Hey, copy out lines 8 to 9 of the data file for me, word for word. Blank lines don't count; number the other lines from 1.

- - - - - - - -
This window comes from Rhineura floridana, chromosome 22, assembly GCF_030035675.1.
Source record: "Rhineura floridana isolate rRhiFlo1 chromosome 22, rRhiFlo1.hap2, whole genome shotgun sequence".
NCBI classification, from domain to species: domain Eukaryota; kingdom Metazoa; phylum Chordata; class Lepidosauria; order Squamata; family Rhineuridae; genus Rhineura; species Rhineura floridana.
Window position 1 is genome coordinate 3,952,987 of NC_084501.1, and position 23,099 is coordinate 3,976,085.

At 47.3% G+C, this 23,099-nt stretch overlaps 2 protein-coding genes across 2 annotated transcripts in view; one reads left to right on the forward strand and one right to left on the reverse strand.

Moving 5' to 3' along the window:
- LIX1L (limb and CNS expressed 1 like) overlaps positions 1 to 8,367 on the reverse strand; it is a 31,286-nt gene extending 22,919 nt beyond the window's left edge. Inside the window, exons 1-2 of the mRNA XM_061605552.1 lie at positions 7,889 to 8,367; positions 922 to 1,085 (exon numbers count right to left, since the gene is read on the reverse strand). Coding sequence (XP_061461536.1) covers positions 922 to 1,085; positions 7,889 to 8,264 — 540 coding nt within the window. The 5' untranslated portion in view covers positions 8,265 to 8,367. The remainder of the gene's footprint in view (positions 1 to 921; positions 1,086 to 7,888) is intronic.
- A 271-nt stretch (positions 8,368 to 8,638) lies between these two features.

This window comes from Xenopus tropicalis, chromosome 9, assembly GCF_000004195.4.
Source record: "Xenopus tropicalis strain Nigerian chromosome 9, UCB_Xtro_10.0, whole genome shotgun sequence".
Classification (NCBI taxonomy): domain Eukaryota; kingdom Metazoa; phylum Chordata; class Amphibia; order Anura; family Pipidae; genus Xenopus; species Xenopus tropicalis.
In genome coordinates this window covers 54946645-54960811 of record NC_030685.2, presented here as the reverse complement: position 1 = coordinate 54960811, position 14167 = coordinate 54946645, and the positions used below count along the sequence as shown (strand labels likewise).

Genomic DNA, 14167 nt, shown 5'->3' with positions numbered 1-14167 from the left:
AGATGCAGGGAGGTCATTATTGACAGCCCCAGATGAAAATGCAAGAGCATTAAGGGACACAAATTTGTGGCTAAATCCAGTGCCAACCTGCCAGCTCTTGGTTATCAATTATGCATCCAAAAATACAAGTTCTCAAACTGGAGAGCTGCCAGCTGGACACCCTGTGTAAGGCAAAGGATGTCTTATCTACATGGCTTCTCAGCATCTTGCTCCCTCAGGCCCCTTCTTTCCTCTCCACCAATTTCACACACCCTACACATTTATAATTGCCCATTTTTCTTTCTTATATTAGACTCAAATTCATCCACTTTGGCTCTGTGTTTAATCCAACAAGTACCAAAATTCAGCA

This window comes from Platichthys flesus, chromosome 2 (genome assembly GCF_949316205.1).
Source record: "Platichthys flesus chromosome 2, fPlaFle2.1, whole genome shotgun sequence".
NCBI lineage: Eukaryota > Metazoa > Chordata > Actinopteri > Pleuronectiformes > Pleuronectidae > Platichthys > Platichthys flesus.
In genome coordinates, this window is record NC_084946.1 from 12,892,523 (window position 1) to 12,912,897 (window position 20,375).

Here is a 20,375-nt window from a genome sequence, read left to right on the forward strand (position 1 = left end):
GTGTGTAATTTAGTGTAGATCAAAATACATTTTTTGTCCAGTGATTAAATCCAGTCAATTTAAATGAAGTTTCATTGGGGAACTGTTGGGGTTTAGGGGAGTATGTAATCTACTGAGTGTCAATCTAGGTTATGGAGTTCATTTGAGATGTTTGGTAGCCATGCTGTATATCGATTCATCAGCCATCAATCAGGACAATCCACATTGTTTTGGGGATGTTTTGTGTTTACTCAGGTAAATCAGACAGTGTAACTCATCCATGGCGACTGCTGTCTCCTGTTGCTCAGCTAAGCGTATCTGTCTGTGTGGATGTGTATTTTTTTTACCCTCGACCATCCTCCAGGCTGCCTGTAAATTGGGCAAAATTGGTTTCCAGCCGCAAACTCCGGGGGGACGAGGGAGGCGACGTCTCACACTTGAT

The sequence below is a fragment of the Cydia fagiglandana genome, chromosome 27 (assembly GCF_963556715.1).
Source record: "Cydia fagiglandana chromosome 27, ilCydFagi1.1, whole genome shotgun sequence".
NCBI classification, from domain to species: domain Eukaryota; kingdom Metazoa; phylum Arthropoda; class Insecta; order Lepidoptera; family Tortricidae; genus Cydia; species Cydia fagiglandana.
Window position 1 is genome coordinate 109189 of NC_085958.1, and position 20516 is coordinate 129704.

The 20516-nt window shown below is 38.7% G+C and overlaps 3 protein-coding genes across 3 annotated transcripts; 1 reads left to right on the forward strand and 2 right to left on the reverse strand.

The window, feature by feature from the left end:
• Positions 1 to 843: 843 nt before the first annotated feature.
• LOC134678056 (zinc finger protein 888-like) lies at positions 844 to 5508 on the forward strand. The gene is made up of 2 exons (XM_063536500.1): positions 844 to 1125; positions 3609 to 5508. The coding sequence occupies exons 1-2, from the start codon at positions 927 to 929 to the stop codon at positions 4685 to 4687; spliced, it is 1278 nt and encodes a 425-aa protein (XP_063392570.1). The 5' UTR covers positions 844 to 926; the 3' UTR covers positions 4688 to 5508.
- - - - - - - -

- A 271-nt stretch (positions 8,368 to 8,638) lies between these two features.

This window comes from Xenopus tropicalis, chromosome 9, assembly GCF_000004195.4.